So, in answer to the “is it worth it” question, I reply with an emphatic YES! Trip reports to follow.
Disclaimer: I own stock in American Airlines and Boeing.
The main reason I do all of my mileage runs is to earn enough miles to travel internationally in the great luxury of either First Class or Business Class, a trip I could otherwise not afford.
My goal has been to accumulate enough miles to purchase two Business Class tickets to Bali, Indonesia, returning to the place where we had such a wonderful vacation two years ago. Each ticket required 110,000 AAdvantage miles. When we made the trip two years ago we flew on AA from Austin to Los Angeles, Cathay Pacific from Los Angeles to Hong Kong, and then Cathay to Bali. (Trip Report)
As soon as my AAdvantage account hit 220,000 miles I called the American Airlines Executive Platinum desk and told them I wanted to reserve three business class seats to Bali in November of this year. (Three seats: my wife and I, and our good friend. He had the miles in his account to pay for his seat.) I wanted to reserve the seats, put them on hold for five days so that we could give it some thought, be sure it was the itinerary we wanted. and then make the purchase.
As I said, I called AA, explained what I wanted, the customer service rep (CSR) looked and told me there was no availability for the dates I wanted. Things can change, I was calling 10 months in advance, maybe something would open up soon.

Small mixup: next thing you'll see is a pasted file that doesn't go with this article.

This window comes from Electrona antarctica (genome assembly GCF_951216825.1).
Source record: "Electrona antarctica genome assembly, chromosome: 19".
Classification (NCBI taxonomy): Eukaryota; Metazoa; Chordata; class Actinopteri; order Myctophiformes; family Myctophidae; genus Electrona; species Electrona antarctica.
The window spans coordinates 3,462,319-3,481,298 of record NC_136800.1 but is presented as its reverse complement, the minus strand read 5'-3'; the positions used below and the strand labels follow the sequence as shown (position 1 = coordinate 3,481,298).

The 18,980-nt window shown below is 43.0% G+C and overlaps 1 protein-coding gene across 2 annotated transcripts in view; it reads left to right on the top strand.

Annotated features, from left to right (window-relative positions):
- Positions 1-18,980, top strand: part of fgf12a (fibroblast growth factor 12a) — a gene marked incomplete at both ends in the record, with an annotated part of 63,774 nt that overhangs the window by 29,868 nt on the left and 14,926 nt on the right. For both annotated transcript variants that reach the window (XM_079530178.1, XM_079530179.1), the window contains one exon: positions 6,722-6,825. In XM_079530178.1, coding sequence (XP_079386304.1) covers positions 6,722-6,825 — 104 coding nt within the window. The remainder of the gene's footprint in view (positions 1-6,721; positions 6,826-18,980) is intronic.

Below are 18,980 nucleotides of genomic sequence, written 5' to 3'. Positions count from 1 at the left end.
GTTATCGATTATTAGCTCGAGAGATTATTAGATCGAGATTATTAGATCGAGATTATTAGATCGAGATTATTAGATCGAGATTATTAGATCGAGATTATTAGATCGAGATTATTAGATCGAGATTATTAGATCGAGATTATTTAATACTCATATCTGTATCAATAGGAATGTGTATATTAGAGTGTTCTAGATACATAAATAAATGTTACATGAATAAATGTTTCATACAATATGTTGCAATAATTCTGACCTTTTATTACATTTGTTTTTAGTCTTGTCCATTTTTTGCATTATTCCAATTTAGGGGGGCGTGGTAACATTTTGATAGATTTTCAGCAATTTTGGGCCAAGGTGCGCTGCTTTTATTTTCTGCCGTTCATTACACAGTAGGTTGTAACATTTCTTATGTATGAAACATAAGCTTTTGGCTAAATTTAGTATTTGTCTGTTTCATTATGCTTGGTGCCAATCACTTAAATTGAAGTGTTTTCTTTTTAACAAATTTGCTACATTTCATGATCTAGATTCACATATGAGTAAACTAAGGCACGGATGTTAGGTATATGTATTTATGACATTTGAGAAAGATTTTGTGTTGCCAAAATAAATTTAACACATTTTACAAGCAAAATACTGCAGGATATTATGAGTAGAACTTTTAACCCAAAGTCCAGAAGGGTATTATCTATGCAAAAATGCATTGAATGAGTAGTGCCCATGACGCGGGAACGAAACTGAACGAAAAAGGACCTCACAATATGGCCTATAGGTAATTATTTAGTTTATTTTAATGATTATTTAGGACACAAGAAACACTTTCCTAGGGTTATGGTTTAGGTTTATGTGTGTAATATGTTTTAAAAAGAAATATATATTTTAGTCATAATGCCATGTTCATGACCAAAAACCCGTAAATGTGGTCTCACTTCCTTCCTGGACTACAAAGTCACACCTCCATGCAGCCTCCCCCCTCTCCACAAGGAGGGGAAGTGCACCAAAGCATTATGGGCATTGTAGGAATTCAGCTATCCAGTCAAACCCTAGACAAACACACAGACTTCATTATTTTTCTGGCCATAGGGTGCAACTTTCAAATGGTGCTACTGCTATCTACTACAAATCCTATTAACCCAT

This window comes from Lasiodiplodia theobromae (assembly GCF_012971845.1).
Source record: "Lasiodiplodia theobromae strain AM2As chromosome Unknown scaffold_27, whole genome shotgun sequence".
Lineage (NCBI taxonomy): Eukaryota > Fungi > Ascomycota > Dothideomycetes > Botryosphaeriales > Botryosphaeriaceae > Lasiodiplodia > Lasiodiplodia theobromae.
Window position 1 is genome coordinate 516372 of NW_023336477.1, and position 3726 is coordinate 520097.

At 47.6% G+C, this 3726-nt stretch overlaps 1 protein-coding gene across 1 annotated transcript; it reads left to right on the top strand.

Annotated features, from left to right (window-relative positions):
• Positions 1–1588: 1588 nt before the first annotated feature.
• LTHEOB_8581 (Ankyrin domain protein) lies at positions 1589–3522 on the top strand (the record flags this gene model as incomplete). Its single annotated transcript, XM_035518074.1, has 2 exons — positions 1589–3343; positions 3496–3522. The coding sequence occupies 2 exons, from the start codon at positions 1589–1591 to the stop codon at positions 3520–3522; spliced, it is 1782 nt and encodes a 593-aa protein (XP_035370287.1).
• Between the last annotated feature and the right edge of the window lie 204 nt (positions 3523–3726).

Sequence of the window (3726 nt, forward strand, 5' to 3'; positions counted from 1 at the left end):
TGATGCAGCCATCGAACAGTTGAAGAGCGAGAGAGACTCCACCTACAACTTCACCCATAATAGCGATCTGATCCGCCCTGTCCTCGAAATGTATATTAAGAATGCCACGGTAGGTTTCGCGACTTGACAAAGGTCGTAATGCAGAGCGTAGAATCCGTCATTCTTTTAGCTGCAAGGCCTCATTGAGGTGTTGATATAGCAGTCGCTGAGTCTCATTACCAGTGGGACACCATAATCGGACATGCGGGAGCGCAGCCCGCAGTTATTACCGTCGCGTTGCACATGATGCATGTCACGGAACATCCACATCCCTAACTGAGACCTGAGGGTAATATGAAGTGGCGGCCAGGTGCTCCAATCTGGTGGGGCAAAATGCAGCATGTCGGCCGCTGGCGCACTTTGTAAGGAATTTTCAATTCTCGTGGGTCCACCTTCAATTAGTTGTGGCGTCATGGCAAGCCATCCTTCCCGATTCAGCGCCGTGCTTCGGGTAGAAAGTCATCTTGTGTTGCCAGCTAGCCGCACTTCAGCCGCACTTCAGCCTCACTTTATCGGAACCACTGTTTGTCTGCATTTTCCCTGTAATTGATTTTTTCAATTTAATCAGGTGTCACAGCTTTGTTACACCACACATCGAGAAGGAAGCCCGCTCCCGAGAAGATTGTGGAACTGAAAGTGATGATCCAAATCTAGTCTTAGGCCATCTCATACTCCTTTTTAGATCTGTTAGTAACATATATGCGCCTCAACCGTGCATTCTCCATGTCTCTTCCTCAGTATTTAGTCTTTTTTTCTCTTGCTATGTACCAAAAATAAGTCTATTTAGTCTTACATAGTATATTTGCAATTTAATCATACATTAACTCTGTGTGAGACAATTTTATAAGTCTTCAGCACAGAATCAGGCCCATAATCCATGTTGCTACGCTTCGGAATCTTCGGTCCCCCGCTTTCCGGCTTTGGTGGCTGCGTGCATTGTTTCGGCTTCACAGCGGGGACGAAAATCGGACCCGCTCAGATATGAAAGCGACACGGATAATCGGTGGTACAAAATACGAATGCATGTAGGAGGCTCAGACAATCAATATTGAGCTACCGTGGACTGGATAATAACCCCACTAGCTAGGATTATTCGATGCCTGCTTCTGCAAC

I called back a few days later and was told there was no availability.
I called back a few days later and was again told there was no availability.
I called back a few days later and this time the CSR checked 37 consecutive days and found no availability.
I waited almost a week, called back, and was again told there was no availability. This time the CSR suggested I call back twice a week for the next four months, maybe something would open up. She put the blame on Cathay Pacific, saying they offered very few award seats.
Needless to say, I was not happy with this. Then I remembered an article I had read on the wonderful Million Mile Secrets blog. Darius and his wife run the blog (and travel around the world in First Class at no cost), I had met them at a Chicago frequent flyers seminar and seemed to remember that he had written an article about how to find Cathay availability when told there was none. I looked around his site for a little while and soon found what I was looking for.